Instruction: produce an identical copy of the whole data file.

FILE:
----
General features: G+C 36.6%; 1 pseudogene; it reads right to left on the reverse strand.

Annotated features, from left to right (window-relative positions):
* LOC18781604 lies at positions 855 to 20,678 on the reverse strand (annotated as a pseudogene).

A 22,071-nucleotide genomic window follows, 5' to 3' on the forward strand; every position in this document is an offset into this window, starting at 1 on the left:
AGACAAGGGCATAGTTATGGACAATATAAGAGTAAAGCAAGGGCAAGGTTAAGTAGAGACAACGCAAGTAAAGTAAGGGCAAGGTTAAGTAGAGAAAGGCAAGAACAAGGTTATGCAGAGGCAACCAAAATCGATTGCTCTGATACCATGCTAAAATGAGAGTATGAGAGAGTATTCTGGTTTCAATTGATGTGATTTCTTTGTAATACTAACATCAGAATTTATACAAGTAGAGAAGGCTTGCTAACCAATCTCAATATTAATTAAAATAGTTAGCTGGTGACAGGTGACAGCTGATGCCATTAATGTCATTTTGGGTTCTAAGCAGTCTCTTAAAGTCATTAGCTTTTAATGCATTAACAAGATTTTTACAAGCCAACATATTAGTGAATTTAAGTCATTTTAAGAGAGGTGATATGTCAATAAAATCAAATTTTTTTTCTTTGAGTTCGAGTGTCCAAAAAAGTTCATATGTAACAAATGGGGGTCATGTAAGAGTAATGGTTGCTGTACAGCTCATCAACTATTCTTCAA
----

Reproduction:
General features: G+C 36.6%; 1 pseudogene; it reads right to left on the reverse strand.

Annotated features, from left to right (window-relative positions):
* LOC18781604 lies at positions 855 to 20,678 on the reverse strand (annotated as a pseudogene).

A 22,071-nucleotide genomic window follows, 5' to 3' on the forward strand; every position in this document is an offset into this window, starting at 1 on the left:
AGACAAGGGCATAGTTATGGACAATATAAGAGTAAAGCAAGGGCAAGGTTAAGTAGAGACAACGCAAGTAAAGTAAGGGCAAGGTTAAGTAGAGAAAGGCAAGAACAAGGTTATGCAGAGGCAACCAAAATCGATTGCTCTGATACCATGCTAAAATGAGAGTATGAGAGAGTATTCTGGTTTCAATTGATGTGATTTCTTTGTAATACTAACATCAGAATTTATACAAGTAGAGAAGGCTTGCTAACCAATCTCAATATTAATTAAAATAGTTAGCTGGTGACAGGTGACAGCTGATGCCATTAATGTCATTTTGGGTTCTAAGCAGTCTCTTAAAGTCATTAGCTTTTAATGCATTAACAAGATTTTTACAAGCCAACATATTAGTGAATTTAAGTCATTTTAAGAGAGGTGATATGTCAATAAAATCAAATTTTTTTTCTTTGAGTTCGAGTGTCCAAAAAAGTTCATATGTAACAAATGGGGGTCATGTAAGAGTAATGGTTGCTGTACAGCTCATCAACTATTCTTCAA